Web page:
10 Business Decisions That Changed My Life

     

Since 1998 I founded two internet companies, sold a website to a SoftBank funded start-up, wrote and self-published one of the first SEO ebooks, and delivered millions of dollars in affiliate sales.

I made a lot of business decisions. Many were good, but some were not so good in hindsight. Here's a look back at ten business decisions that changed my life.

5 Good Decisions

1. I Took the Risk of Starting an Internet Business

The best decision I ever made in this industry has to be taking the decision to take of risk of starting an internet business.

Back in 1998 few people had heard of the internet. So it was not surprising that no one supported my decision when I told my friends and family I was starting an internet business.

That fateful decision has enabled me to live and work around the world. I now enjoy a lifestyle that I would never have dreamt possible in my old job as a waiter. Don't get me wrong - I'm not living a millionaire lifestyle. But I have the freedom to do things that I would never have afforded on my waiter's income.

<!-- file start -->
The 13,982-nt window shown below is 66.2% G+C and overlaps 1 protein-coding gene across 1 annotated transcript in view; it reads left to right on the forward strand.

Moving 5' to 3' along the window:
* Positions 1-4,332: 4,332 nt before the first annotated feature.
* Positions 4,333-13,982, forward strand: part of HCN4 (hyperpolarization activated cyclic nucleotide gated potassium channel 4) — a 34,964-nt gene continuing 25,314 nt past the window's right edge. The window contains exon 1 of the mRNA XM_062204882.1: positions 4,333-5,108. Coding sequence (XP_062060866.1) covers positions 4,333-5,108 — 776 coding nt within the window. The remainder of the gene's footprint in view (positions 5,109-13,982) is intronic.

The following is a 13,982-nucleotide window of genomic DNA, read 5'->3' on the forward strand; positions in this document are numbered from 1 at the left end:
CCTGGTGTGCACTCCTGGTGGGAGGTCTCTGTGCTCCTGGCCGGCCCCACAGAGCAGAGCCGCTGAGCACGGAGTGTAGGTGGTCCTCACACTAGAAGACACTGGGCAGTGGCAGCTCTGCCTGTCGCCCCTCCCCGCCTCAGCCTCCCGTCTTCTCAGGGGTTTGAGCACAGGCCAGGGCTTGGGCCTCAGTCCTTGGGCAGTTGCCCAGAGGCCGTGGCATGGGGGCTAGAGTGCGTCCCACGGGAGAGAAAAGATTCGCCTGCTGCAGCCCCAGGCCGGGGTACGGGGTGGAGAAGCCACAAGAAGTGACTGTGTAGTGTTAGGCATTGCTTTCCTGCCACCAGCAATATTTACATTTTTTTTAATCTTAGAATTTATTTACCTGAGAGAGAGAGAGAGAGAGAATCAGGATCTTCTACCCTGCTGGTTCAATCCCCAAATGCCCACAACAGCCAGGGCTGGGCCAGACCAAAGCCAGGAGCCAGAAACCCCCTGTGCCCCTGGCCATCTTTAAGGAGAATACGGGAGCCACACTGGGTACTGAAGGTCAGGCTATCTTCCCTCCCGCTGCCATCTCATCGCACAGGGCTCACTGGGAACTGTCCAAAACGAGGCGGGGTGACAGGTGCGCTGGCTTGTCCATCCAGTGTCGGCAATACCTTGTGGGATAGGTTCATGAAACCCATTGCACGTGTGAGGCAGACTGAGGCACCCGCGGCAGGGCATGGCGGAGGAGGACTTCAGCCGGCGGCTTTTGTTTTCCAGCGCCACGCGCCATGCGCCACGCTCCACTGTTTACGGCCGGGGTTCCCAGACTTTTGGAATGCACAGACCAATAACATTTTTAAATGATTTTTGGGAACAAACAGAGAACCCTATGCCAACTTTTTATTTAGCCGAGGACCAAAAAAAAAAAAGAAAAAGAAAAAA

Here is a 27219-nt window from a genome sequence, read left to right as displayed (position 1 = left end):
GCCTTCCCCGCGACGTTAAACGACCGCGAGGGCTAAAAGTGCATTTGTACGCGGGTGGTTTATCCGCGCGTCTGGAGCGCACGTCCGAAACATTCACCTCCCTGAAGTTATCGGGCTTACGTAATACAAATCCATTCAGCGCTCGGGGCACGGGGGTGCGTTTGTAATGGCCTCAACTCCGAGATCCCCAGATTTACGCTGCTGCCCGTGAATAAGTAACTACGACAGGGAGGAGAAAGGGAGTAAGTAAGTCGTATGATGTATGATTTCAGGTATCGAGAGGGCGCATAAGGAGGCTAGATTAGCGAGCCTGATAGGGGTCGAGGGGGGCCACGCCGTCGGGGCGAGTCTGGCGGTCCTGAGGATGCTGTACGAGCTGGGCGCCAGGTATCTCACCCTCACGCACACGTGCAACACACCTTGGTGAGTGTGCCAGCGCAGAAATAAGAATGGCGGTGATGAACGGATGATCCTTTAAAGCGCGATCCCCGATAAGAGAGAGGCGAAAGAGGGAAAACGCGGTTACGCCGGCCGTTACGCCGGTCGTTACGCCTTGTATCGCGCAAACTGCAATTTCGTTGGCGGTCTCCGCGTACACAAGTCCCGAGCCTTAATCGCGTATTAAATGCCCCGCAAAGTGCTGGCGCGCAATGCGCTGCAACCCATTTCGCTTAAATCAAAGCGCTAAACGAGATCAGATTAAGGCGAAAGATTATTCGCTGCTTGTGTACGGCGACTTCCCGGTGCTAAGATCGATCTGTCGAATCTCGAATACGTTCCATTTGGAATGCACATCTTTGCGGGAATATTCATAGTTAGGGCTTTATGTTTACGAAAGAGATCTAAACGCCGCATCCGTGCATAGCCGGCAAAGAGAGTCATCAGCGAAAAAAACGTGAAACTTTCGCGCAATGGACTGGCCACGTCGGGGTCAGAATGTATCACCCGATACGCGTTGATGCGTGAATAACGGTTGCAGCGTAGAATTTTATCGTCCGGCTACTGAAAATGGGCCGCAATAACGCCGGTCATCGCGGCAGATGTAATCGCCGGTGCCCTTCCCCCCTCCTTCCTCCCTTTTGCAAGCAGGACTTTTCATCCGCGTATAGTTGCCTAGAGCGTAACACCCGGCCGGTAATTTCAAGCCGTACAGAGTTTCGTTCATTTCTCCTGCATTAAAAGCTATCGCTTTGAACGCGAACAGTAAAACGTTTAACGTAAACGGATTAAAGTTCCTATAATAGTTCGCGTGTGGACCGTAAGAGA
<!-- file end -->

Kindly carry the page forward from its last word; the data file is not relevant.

2. I Switched From a Pay Per Hour to Pay Per Performance Business

After I released my SEO book (no longer for sale) in March 2002, I was inundated with SEO work. After three months I realized that I would be better off optimizing my own websites than other people's. There are only so many hours in a day so if I were to work on a pay per hour basis, I would severely limit my income potential.

I understood the true value of a top 10 Google rankings, and realized people just weren't willing to pay what it's really worth. In 2002 the typical market rate for a SEO campaign was only a few thousand dollars, and that was what website owners were expecting to pay. There were firms charging tens of thousands and even firms charging a few hundred dollars.